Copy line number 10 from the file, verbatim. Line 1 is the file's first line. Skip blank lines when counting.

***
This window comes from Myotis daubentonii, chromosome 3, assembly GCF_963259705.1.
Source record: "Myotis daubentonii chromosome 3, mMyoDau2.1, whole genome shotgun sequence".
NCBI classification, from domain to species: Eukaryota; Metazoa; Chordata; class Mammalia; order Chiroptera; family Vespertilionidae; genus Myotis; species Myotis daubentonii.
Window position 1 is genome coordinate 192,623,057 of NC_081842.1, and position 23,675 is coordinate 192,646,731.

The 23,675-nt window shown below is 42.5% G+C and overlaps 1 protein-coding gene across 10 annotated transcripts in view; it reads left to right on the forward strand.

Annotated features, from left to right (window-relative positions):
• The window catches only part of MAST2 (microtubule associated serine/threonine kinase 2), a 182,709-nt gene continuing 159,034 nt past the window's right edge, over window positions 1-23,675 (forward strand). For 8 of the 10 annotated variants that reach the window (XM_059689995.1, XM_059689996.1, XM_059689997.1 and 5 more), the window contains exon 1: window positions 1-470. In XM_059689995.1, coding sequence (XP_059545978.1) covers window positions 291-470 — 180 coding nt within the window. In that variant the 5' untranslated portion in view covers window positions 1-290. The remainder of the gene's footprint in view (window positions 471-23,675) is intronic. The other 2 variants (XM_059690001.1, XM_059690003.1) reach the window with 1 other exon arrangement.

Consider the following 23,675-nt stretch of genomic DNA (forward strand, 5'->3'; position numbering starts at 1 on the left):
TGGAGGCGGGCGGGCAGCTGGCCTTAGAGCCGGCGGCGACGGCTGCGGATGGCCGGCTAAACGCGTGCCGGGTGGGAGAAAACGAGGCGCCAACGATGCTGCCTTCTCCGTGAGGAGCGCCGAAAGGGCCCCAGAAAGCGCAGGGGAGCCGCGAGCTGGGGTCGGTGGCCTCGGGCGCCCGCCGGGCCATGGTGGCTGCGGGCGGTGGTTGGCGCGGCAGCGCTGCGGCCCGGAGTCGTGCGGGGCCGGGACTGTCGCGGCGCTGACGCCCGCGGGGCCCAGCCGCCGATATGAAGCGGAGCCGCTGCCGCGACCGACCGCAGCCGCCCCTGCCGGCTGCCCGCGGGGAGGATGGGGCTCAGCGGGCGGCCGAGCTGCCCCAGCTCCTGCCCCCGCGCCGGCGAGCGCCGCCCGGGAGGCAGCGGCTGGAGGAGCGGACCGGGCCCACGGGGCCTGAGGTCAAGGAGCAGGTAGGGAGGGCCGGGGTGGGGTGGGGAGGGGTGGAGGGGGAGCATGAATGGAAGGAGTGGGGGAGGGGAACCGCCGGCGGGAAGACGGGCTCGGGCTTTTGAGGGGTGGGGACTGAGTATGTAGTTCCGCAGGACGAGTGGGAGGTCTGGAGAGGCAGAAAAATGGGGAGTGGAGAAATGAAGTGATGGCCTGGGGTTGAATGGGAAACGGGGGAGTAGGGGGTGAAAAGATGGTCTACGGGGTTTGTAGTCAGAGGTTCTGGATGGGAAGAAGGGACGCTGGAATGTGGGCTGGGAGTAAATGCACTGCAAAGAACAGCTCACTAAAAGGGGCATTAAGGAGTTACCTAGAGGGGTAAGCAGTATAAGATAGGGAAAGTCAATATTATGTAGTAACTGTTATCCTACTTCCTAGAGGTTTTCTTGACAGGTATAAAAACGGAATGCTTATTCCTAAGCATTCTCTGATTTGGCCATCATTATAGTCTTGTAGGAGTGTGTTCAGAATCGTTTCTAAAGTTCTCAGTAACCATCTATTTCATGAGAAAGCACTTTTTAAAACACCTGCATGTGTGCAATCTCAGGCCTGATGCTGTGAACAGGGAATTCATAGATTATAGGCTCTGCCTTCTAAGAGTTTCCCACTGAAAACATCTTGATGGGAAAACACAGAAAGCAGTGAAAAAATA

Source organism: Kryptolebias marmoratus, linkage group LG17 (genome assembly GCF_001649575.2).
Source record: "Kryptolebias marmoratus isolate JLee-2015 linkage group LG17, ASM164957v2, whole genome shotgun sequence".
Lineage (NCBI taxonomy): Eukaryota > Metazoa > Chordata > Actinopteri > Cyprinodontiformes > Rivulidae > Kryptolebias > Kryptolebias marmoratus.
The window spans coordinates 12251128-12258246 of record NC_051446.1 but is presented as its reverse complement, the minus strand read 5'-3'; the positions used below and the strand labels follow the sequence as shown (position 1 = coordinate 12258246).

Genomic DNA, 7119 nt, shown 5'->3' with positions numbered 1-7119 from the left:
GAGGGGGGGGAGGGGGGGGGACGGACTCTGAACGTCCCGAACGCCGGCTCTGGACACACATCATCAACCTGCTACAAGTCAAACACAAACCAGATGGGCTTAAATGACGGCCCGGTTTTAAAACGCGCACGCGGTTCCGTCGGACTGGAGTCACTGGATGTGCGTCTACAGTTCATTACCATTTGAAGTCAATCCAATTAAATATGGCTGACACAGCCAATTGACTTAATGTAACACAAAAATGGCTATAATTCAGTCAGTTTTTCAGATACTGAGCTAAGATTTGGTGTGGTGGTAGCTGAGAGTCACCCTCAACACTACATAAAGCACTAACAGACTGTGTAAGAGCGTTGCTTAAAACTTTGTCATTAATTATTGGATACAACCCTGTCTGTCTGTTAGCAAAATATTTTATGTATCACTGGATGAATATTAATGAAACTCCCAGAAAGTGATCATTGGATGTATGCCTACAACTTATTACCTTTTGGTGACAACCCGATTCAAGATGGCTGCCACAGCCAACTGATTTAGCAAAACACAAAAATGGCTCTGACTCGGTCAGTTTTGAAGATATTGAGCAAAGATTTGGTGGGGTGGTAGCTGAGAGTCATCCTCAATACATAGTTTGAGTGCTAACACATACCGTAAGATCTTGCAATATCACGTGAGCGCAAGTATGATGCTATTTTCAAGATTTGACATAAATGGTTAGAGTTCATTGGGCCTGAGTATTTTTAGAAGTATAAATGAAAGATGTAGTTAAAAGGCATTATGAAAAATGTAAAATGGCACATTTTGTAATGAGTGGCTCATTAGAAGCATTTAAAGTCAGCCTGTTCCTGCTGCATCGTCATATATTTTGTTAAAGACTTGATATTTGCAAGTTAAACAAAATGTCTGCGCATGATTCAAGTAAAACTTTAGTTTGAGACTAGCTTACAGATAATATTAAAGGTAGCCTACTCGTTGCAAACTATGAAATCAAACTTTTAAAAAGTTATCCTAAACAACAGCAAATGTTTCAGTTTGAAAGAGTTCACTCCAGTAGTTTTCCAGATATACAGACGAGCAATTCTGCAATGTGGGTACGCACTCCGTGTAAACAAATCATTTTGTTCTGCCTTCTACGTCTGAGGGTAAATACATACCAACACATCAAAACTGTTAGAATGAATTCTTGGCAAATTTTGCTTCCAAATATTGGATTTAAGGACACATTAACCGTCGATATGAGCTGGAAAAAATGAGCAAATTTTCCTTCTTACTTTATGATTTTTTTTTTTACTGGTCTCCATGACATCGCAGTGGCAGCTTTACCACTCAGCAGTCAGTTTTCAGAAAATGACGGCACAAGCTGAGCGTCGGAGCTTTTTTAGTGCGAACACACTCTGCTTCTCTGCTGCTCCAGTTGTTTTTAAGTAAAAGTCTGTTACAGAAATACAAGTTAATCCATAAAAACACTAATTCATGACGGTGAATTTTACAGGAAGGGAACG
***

Source organism: Kryptolebias marmoratus, linkage group LG17 (genome assembly GCF_001649575.2).